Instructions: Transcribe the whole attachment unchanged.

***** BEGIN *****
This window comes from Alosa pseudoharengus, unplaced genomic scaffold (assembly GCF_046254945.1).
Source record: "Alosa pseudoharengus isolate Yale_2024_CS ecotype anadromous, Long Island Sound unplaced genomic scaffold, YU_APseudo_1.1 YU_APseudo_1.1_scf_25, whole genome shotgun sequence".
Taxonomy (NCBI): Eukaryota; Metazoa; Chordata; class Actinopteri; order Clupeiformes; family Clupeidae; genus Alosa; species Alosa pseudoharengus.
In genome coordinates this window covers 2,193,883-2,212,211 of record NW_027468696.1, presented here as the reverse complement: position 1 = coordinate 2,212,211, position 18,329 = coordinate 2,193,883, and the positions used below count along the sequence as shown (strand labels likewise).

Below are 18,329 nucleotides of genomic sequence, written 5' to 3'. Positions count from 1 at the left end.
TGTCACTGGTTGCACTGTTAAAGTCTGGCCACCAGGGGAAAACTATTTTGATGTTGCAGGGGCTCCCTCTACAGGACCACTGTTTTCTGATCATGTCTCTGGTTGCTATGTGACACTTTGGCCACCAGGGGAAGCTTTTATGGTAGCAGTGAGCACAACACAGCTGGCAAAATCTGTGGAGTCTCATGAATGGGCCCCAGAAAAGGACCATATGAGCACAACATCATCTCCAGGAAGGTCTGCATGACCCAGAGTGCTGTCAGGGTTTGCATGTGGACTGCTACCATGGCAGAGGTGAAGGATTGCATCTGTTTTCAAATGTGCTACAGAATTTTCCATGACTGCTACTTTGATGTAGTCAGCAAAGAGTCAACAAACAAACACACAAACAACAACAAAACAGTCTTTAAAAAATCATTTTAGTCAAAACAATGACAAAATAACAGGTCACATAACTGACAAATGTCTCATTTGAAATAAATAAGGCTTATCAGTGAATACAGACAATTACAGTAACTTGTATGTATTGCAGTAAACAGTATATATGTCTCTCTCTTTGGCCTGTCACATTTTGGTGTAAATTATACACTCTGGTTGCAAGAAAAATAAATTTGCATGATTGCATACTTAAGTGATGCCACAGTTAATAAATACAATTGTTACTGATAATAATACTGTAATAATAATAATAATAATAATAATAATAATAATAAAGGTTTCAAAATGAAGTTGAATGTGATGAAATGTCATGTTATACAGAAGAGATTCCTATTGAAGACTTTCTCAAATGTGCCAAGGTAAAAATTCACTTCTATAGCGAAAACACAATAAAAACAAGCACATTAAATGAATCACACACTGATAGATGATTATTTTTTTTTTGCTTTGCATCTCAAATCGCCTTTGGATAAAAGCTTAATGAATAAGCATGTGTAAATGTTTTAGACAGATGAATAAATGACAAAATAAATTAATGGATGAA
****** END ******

This window comes from Alosa pseudoharengus, unplaced genomic scaffold (assembly GCF_046254945.1).
Source record: "Alosa pseudoharengus isolate Yale_2024_CS ecotype anadromous, Long Island Sound unplaced genomic scaffold, YU_APseudo_1.1 YU_APseudo_1.1_scf_25, whole genome shotgun sequence".
Taxonomy (NCBI): Eukaryota; Metazoa; Chordata; class Actinopteri; order Clupeiformes; family Clupeidae; genus Alosa; species Alosa pseudoharengus.
In genome coordinates this window covers 2,193,883-2,212,211 of record NW_027468696.1, presented here as the reverse complement: position 1 = coordinate 2,212,211, position 18,329 = coordinate 2,193,883, and the positions used below count along the sequence as shown (strand labels likewise).

Below are 18,329 nucleotides of genomic sequence, written 5' to 3'. Positions count from 1 at the left end.
TGTCACTGGTTGCACTGTTAAAGTCTGGCCACCAGGGGAAAACTATTTTGATGTTGCAGGGGCTCCCTCTACAGGACCACTGTTTTCTGATCATGTCTCTGGTTGCTATGTGACACTTTGGCCACCAGGGGAAGCTTTTATGGTAGCAGTGAGCACAACACAGCTGGCAAAATCTGTGGAGTCTCATGAATGGGCCCCAGAAAAGGACCATATGAGCACAACATCATCTCCAGGAAGGTCTGCATGACCCAGAGTGCTGTCAGGGTTTGCATGTGGACTGCTACCATGGCAGAGGTGAAGGATTGCATCTGTTTTCAAATGTGCTACAGAATTTTCCATGACTGCTACTTTGATGTAGTCAGCAAAGAGTCAACAAACAAACACACAAACAACAACAAAACAGTCTTTAAAAAATCATTTTAGTCAAAACAATGACAAAATAACAGGTCACATAACTGACAAATGTCTCATTTGAAATAAATAAGGCTTATCAGTGAATACAGACAATTACAGTAACTTGTATGTATTGCAGTAAACAGTATATATGTCTCTCTCTTTGGCCTGTCACATTTTGGTGTAAATTATACACTCTGGTTGCAAGAAAAATAAATTTGCATGATTGCATACTTAAGTGATGCCACAGTTAATAAATACAATTGTTACTGATAATAATACTGTAATAATAATAATAATAATAATAATAATAATAATAAAGGTTTCAAAATGAAGTTGAATGTGATGAAATGTCATGTTATACAGAAGAGATTCCTATTGAAGACTTTCTCAAATGTGCCAAGGTAAAAATTCACTTCTATAGCGAAAACACAATAAAAACAAGCACATTAAATGAATCACACACTGATAGATGATTATTTTTTTTTTGCTTTGCATCTCAAATCGCCTTTGGATAAAAGCTTAATGAATAAGCATGTGTAAATGTTTTAGACAGATGAATAAATGACAAAATAAATTAATGGATGAA